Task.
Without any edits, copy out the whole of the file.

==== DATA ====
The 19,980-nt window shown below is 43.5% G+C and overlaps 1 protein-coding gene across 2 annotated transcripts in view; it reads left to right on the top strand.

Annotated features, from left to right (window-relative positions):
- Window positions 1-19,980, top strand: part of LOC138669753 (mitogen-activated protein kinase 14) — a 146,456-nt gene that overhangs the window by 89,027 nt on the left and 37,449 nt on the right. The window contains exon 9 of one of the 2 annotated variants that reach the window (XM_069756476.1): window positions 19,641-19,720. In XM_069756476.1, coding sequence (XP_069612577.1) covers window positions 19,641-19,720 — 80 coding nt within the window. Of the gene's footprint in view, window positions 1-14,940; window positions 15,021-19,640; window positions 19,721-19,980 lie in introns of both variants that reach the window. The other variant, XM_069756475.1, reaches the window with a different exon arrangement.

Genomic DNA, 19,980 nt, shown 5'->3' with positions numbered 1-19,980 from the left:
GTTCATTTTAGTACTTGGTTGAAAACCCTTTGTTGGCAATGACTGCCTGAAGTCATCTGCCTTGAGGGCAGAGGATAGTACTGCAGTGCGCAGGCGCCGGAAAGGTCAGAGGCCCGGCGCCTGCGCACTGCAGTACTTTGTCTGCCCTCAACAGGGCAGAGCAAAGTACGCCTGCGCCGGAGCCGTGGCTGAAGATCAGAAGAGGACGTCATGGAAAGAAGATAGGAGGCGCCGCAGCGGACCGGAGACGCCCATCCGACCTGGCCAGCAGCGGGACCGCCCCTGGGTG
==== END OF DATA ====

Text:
The 19,980-nt window shown below is 43.5% G+C and overlaps 1 protein-coding gene across 2 annotated transcripts in view; it reads left to right on the top strand.

Annotated features, from left to right (window-relative positions):
- Window positions 1-19,980, top strand: part of LOC138669753 (mitogen-activated protein kinase 14) — a 146,456-nt gene that overhangs the window by 89,027 nt on the left and 37,449 nt on the right. The window contains exon 9 of one of the 2 annotated variants that reach the window (XM_069756476.1): window positions 19,641-19,720. In XM_069756476.1, coding sequence (XP_069612577.1) covers window positions 19,641-19,720 — 80 coding nt within the window. Of the gene's footprint in view, window positions 1-14,940; window positions 15,021-19,640; window positions 19,721-19,980 lie in introns of both variants that reach the window. The other variant, XM_069756475.1, reaches the window with a different exon arrangement.

Genomic DNA, 19,980 nt, shown 5'->3' with positions numbered 1-19,980 from the left:
GTTCATTTTAGTACTTGGTTGAAAACCCTTTGTTGGCAATGACTGCCTGAAGTCATCTGCCTTGAGGGCAGAGGATAGTACTGCAGTGCGCAGGCGCCGGAAAGGTCAGAGGCCCGGCGCCTGCGCACTGCAGTACTTTGTCTGCCCTCAACAGGGCAGAGCAAAGTACGCCTGCGCCGGAGCCGTGGCTGAAGATCAGAAGAGGACGTCATGGAAAGAAGATAGGAGGCGCCGCAGCGGACCGGAGACGCCCATCCGACCTGGCCAGCAGCGGGACCGCCCCTGGGTG